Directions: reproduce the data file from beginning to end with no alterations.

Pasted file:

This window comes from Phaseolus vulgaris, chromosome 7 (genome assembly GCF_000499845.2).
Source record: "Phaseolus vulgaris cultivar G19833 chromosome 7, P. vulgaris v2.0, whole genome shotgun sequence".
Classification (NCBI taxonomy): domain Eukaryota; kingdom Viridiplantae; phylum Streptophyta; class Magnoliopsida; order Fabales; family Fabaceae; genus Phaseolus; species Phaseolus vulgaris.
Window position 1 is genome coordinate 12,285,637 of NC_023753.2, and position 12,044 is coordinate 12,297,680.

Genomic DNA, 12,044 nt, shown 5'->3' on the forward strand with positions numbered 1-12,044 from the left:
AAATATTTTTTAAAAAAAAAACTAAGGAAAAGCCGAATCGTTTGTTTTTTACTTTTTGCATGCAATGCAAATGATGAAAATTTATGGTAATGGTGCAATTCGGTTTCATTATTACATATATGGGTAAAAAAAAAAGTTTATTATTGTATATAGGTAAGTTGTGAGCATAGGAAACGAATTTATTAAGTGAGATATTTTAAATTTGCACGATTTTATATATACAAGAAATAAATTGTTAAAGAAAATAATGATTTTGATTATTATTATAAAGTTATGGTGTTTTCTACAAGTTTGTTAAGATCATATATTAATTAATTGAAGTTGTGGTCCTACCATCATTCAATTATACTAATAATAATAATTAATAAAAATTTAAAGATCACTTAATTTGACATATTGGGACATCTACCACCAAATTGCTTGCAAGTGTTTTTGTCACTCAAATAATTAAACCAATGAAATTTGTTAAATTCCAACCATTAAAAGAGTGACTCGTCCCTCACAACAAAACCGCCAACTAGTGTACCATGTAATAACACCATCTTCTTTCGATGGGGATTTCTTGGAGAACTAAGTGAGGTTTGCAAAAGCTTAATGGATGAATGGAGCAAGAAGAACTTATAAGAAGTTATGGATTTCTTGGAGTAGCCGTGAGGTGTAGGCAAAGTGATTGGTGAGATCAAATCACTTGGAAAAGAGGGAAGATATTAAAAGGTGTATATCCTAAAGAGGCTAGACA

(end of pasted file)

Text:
This window comes from Phaseolus vulgaris, chromosome 7 (genome assembly GCF_000499845.2).
Source record: "Phaseolus vulgaris cultivar G19833 chromosome 7, P. vulgaris v2.0, whole genome shotgun sequence".
Classification (NCBI taxonomy): domain Eukaryota; kingdom Viridiplantae; phylum Streptophyta; class Magnoliopsida; order Fabales; family Fabaceae; genus Phaseolus; species Phaseolus vulgaris.
Window position 1 is genome coordinate 12,285,637 of NC_023753.2, and position 12,044 is coordinate 12,297,680.

Genomic DNA, 12,044 nt, shown 5'->3' on the forward strand with positions numbered 1-12,044 from the left:
AAATATTTTTTAAAAAAAAAACTAAGGAAAAGCCGAATCGTTTGTTTTTTACTTTTTGCATGCAATGCAAATGATGAAAATTTATGGTAATGGTGCAATTCGGTTTCATTATTACATATATGGGTAAAAAAAAAAGTTTATTATTGTATATAGGTAAGTTGTGAGCATAGGAAACGAATTTATTAAGTGAGATATTTTAAATTTGCACGATTTTATATATACAAGAAATAAATTGTTAAAGAAAATAATGATTTTGATTATTATTATAAAGTTATGGTGTTTTCTACAAGTTTGTTAAGATCATATATTAATTAATTGAAGTTGTGGTCCTACCATCATTCAATTATACTAATAATAATAATTAATAAAAATTTAAAGATCACTTAATTTGACATATTGGGACATCTACCACCAAATTGCTTGCAAGTGTTTTTGTCACTCAAATAATTAAACCAATGAAATTTGTTAAATTCCAACCATTAAAAGAGTGACTCGTCCCTCACAACAAAACCGCCAACTAGTGTACCATGTAATAACACCATCTTCTTTCGATGGGGATTTCTTGGAGAACTAAGTGAGGTTTGCAAAAGCTTAATGGATGAATGGAGCAAGAAGAACTTATAAGAAGTTATGGATTTCTTGGAGTAGCCGTGAGGTGTAGGCAAAGTGATTGGTGAGATCAAATCACTTGGAAAAGAGGGAAGATATTAAAAGGTGTATATCCTAAAGAGGCTAGACA